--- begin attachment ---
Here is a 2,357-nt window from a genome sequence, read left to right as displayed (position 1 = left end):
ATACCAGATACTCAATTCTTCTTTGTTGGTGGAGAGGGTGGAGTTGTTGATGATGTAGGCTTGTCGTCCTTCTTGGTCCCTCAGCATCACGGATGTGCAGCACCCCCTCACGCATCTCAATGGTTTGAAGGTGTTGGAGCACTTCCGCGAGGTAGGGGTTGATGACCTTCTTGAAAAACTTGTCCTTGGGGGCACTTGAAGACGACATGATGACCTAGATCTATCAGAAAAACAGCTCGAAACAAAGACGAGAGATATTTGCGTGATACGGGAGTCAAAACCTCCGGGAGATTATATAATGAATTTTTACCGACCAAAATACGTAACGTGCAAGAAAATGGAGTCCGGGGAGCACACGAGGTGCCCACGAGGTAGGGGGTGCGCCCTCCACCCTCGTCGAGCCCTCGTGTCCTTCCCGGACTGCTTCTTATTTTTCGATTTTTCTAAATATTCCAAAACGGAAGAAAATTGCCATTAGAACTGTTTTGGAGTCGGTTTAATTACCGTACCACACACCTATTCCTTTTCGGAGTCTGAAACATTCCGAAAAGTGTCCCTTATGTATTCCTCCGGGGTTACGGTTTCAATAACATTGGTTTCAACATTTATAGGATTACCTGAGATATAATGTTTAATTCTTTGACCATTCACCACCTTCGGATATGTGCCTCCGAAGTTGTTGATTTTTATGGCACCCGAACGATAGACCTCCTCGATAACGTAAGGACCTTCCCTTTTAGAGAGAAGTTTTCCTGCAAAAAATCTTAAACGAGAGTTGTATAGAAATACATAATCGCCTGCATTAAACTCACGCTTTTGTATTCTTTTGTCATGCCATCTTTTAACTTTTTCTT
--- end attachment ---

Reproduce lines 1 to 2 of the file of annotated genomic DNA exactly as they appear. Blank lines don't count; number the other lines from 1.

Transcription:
Here is a 2,357-nt window from a genome sequence, read left to right as displayed (position 1 = left end):
ATACCAGATACTCAATTCTTCTTTGTTGGTGGAGAGGGTGGAGTTGTTGATGATGTAGGCTTGTCGTCCTTCTTGGTCCCTCAGCATCACGGATGTGCAGCACCCCCTCACGCATCTCAATGGTTTGAAGGTGTTGGAGCACTTCCGCGAGGTAGGGGTTGATGACCTTCTTGAAAAACTTGTCCTTGGGGGCACTTGAAGACGACATGATGACCTAGATCTATCAGAAAAACAGCTCGAAACAAAGACGAGAGATATTTGCGTGATACGGGAGTCAAAACCTCCGGGAGATTATATAATGAATTTTTACCGACCAAAATACGTAACGTGCAAGAAAATGGAGTCCGGGGAGCACACGAGGTGCCCACGAGGTAGGGGGTGCGCCCTCCACCCTCGTCGAGCCCTCGTGTCCTTCCCGGACTGCTTCTTATTTTTCGATTTTTCTAAATATTCCAAAACGGAAGAAAATTGCCATTAGAACTGTTTTGGAGTCGGTTTAATTACCGTACCACACACCTATTCCTTTTCGGAGTCTGAAACATTCCGAAAAGTGTCCCTTATGTATTCCTCCGGGGTTACGGTTTCAATAACATTGGTTTCAACATTTATAGGATTACCTGAGATATAATGTTTAATTCTTTGACCATTCACCACCTTCGGATATGTGCCTCCGAAGTTGTTGATTTTTATGGCACCCGAACGATAGACCTCCTCGATAACGTAAGGACCTTCCCTTTTAGAGAGAAGTTTTCCTGCAAAAAATCTTAAACGAGAGTTGTATAGAAATACATAATCGCCTGCATTAAACTCACGCTTTTGTATTCTTTTGTCATGCCATCTTTTAACTTTTTCTT